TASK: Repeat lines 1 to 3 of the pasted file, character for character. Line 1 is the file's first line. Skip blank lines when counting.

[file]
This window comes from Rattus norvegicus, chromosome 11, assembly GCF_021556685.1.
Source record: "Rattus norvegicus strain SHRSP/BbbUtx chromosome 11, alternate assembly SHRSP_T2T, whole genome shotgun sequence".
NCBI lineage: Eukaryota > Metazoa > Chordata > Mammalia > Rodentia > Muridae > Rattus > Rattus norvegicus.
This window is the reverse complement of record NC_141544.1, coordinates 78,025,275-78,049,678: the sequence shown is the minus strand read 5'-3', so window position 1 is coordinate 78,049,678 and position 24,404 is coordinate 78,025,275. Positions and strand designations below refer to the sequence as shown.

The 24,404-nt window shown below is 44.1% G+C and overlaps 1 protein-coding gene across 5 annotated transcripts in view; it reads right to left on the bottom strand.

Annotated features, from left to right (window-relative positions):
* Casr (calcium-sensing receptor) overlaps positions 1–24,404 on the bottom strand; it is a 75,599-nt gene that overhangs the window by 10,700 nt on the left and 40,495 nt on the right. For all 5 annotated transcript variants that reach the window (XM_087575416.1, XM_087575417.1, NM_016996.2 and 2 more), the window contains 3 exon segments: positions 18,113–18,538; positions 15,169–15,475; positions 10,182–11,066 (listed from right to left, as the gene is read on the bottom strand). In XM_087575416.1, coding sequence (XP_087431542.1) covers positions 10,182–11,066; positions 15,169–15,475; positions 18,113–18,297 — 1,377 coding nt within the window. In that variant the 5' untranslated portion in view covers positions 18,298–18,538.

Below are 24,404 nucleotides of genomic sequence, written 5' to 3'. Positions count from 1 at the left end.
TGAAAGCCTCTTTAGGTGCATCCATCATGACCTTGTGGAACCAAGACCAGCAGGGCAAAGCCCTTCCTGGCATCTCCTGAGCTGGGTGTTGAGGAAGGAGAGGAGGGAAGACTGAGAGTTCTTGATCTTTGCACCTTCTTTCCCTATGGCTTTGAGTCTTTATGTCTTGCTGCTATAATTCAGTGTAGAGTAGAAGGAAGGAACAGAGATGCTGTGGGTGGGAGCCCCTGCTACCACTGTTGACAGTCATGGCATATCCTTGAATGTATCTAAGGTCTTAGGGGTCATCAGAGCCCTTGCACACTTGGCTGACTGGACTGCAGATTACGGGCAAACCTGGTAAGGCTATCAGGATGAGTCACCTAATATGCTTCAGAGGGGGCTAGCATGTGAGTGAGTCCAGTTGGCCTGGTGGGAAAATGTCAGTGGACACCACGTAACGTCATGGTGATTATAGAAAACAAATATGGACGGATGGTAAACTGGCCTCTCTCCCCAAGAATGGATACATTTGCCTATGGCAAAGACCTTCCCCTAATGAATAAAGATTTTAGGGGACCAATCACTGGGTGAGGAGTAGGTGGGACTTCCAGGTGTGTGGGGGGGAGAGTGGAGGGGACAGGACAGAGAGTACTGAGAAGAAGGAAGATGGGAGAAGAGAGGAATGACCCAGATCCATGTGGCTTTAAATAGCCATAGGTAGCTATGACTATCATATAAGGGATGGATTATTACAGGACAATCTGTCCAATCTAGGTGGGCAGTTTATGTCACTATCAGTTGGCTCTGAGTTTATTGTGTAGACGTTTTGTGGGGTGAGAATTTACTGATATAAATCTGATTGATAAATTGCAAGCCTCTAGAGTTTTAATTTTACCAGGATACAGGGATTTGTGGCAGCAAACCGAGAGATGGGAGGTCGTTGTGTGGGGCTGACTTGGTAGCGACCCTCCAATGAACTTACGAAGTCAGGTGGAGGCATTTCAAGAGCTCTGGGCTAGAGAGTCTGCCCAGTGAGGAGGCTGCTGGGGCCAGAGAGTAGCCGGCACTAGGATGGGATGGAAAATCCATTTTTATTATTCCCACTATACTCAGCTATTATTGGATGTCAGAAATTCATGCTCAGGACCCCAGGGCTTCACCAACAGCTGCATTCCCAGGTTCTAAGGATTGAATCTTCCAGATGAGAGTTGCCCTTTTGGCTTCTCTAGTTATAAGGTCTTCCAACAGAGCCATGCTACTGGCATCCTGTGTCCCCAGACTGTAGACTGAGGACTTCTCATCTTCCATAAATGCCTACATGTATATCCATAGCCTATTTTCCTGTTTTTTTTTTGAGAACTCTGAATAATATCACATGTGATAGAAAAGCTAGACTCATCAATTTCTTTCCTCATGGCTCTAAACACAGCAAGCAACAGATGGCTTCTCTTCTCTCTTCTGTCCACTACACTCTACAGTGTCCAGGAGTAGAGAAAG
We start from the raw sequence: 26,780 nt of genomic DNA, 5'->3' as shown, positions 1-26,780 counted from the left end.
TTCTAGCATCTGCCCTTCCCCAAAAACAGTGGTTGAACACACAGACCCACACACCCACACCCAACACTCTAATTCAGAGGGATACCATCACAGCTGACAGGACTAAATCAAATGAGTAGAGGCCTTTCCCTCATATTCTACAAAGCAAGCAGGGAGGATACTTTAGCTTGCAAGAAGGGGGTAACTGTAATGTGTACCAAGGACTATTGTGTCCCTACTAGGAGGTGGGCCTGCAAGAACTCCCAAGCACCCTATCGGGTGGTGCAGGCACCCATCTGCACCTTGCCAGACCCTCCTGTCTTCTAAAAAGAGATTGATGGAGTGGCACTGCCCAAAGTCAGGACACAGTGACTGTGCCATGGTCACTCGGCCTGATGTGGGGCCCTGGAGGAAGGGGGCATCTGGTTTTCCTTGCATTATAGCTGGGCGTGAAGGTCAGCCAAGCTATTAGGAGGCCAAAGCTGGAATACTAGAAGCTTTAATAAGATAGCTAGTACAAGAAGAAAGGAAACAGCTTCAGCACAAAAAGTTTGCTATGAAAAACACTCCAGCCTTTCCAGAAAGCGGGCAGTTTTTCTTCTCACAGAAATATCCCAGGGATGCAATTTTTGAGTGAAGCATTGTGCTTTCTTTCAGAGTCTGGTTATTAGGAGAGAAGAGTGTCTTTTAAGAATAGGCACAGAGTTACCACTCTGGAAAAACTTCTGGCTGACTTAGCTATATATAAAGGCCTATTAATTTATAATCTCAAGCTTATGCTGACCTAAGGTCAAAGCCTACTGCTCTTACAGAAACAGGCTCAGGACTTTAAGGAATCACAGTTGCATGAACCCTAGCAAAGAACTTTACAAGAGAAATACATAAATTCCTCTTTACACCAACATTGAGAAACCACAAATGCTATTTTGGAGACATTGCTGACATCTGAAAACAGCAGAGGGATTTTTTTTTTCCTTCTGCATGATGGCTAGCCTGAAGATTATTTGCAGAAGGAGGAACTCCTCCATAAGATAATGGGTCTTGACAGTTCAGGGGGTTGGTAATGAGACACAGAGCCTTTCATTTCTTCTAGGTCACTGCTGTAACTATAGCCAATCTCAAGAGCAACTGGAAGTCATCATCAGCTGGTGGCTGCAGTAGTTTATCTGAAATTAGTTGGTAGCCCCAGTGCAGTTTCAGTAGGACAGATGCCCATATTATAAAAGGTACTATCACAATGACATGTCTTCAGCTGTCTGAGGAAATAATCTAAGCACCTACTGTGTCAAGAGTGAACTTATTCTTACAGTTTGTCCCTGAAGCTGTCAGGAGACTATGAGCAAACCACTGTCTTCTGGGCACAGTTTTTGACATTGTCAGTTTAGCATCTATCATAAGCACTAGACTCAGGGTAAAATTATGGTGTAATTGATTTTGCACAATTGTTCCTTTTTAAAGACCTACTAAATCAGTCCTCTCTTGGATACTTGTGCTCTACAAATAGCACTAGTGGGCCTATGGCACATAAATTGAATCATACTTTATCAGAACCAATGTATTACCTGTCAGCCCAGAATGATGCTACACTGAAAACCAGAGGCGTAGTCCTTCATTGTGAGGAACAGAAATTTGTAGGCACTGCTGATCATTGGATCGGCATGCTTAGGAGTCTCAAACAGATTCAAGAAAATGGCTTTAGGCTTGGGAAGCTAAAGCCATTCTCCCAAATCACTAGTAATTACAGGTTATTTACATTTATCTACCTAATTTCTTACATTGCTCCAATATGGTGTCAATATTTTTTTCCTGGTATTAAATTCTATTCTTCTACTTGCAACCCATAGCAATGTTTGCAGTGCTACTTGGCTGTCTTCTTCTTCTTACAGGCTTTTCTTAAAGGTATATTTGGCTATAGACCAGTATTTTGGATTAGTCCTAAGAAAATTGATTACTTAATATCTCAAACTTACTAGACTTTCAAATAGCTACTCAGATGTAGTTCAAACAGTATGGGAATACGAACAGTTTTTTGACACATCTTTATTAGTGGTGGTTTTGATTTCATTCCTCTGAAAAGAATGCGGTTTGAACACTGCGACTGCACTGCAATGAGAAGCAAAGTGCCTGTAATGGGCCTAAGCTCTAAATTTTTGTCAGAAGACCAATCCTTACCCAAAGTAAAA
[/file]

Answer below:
This window comes from Rattus norvegicus, chromosome 11, assembly GCF_021556685.1.
Source record: "Rattus norvegicus strain SHRSP/BbbUtx chromosome 11, alternate assembly SHRSP_T2T, whole genome shotgun sequence".
NCBI lineage: Eukaryota > Metazoa > Chordata > Mammalia > Rodentia > Muridae > Rattus > Rattus norvegicus.